News in brief


Employment law news bulletin

April 2014 saw the introduction of a multitude of new employment regulations. inpractice rounds up the latest legislation that may be applicable to your practice.

  • The weekly rate for statutory sick pay will increase to £87.55. Weekly statutory maternity, adoption and paternity pay will also increase to £138.18.
  • Financial penalties will be introduced for employers who are found to have breached employment legislation where there are aggravating features present. The penalty will be payable to the Exchequer (department of government responsible for the management and collection of taxation and other government revenues), in addition to the award and the fee reimbursement to the claimant. A minimum of £100 and a maximum of £5000 will be payable, and these will be applied to tribunal decisions for claims that are brought on or after 6 April 2014.
  • The maximum unfair dismissal compensation award has increased to £76,574 (subject to a cap of 52 weeks' pay).
  • The maximum week's pay for statutory redundancy pay purposes has increased to £464.
  • An 'early conciliation' process has been implemented by the government to make prospective employee claimants inform Acas of their intention to claim against their employer. This is so that Acas can attempt to conciliate before making a claim. Claims will no longer be sent directly to the tribunal service.
  • The statutory discrimination questionnaire will be repealed and replaced with a more informal approach for employees who would like to pose questions to their employer about alleged discrimination.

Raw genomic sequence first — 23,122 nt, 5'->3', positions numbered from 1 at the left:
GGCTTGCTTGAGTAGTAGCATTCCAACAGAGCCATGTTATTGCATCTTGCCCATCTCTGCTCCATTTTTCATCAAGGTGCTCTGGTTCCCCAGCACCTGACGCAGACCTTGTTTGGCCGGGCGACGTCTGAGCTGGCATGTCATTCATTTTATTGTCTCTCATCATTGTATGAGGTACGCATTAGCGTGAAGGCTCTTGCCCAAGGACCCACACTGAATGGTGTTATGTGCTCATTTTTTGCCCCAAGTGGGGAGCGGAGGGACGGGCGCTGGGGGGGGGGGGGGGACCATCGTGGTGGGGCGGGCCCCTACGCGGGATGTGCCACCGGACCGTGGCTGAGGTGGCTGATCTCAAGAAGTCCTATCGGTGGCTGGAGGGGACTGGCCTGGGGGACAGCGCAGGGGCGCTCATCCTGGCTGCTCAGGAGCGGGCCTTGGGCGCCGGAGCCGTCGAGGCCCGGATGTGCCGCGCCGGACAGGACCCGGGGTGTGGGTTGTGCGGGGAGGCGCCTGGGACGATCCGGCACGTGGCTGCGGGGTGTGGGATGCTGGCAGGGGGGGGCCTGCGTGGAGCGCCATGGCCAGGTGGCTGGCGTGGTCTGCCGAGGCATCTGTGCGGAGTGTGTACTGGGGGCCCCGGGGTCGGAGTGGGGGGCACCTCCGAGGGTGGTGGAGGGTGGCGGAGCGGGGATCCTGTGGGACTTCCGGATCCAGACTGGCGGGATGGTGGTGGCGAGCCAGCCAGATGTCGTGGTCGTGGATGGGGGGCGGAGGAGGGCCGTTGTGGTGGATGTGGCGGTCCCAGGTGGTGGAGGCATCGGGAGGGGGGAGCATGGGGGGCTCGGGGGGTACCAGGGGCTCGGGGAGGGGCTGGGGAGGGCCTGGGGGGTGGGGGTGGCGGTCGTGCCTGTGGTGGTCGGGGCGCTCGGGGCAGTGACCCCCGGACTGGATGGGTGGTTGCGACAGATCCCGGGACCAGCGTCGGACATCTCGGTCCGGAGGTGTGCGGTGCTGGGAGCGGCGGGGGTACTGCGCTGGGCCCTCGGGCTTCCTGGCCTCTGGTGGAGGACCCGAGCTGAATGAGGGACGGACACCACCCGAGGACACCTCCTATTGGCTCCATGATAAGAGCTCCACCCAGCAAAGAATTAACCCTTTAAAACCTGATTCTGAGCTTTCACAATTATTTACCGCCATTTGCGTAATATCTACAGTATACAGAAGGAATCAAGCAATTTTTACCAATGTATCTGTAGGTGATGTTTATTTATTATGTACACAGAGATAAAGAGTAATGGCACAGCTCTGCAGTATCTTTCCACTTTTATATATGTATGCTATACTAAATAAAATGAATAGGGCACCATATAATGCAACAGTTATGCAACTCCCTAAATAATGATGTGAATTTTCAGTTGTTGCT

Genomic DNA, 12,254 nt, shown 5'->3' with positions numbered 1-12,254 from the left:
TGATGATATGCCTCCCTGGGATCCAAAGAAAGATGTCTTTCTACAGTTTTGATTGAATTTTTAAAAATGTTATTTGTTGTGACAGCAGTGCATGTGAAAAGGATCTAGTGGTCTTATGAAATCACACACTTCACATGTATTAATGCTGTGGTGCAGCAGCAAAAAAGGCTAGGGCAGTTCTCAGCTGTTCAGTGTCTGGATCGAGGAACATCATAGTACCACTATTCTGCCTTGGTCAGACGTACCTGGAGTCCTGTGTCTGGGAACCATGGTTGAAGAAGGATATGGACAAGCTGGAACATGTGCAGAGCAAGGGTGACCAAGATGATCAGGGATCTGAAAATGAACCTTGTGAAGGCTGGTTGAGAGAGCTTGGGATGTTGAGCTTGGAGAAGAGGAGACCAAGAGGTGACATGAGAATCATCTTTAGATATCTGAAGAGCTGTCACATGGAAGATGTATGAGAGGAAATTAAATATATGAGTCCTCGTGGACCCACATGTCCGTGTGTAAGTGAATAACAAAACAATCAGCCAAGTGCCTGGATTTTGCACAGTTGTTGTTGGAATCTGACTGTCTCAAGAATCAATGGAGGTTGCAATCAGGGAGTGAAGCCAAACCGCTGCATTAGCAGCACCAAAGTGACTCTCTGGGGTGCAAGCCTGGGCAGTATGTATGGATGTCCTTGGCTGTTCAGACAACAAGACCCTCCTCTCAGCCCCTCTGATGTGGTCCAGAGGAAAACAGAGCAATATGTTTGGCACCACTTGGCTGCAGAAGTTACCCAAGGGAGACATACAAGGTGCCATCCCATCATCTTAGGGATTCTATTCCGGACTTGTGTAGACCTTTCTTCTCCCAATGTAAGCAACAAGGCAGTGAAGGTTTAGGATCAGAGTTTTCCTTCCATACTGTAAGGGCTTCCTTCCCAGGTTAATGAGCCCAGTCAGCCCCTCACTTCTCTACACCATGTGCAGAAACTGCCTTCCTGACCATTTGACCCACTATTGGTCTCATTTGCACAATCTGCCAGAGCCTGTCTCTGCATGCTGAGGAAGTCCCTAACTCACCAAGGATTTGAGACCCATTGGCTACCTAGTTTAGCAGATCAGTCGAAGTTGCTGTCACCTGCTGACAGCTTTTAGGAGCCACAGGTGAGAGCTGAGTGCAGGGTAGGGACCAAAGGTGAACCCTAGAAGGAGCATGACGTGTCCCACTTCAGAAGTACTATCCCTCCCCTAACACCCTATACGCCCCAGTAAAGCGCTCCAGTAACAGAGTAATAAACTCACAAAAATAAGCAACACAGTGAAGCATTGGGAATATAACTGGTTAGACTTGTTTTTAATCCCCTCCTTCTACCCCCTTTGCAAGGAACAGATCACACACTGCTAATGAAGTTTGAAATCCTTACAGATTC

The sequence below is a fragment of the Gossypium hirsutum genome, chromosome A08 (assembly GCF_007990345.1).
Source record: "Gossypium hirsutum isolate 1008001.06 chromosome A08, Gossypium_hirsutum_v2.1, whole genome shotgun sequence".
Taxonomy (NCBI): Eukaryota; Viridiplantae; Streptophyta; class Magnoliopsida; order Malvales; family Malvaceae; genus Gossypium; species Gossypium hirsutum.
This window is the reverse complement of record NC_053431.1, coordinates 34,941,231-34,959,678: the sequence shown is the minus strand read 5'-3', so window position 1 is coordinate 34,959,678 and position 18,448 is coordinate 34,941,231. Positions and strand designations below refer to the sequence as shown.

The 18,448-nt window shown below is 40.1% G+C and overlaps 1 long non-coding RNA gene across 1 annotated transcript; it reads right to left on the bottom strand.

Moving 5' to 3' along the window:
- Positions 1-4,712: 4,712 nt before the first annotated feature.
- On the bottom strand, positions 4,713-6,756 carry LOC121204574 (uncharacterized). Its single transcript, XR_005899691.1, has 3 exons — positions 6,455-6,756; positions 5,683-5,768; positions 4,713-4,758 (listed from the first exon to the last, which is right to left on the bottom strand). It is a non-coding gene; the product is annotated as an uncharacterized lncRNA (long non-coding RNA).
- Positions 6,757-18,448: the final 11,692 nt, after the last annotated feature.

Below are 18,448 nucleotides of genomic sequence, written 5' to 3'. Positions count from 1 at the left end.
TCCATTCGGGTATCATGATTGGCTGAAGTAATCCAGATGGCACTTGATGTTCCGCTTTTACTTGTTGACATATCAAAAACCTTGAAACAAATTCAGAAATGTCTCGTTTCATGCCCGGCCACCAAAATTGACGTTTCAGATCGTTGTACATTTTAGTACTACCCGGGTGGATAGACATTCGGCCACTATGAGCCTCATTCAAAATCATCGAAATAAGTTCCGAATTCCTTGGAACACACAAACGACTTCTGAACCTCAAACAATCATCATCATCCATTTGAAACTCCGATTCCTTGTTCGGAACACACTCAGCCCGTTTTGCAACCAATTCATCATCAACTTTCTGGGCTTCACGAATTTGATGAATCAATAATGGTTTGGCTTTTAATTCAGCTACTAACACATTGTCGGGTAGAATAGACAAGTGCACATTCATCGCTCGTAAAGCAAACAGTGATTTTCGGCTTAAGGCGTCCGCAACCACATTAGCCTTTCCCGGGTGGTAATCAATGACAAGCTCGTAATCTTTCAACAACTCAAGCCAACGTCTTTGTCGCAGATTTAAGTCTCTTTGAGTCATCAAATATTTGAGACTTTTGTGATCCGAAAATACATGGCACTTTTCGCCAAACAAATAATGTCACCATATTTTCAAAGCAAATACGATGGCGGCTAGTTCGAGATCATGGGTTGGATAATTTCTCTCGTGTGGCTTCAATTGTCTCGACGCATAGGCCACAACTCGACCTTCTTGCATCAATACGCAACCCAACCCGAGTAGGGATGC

CQC announces its proposals for inspections

CQC is planning to roll out full inspections using the new inspection methodology from October 2014.

The new inspection methodology will be based on fundamental standards that will be common to all sectors, but CQC is adapting the methodology so that inspections are tailored more closely to the sector they are used in. Pilots using the new methodology in primary care started in April 2013. CQC aims to use the experience from the pilots to shape the final inspection methodology that will be developed over the summer.

The first wave of inspections using the new methodology will start in primary care in October to December 2014. A second wave of inspections will then follow in January to March 2015 with the aim of having all primary care practices inspected by 2016. 

From October 2014, new regulations should also be in place to give CQC powers to require a duty of candour from all the providers it inspects, including in general practice. This means practices will be required to ensure that patients are told when something has gone wrong and to prove to CQC that this has been done. The new statutory duty will be in addition to the ethical duty of candour that already exists for doctors.

CQC is producing handbooks to help each sector understand how it will regulate and inspect them.

For more information, visit the CQC website.

Previous article Next article

This page was correct at publication on . Any guidance is intended as general guidance for members only. If you are a member and need specific advice relating to your own circumstances, please contact one of our advisers.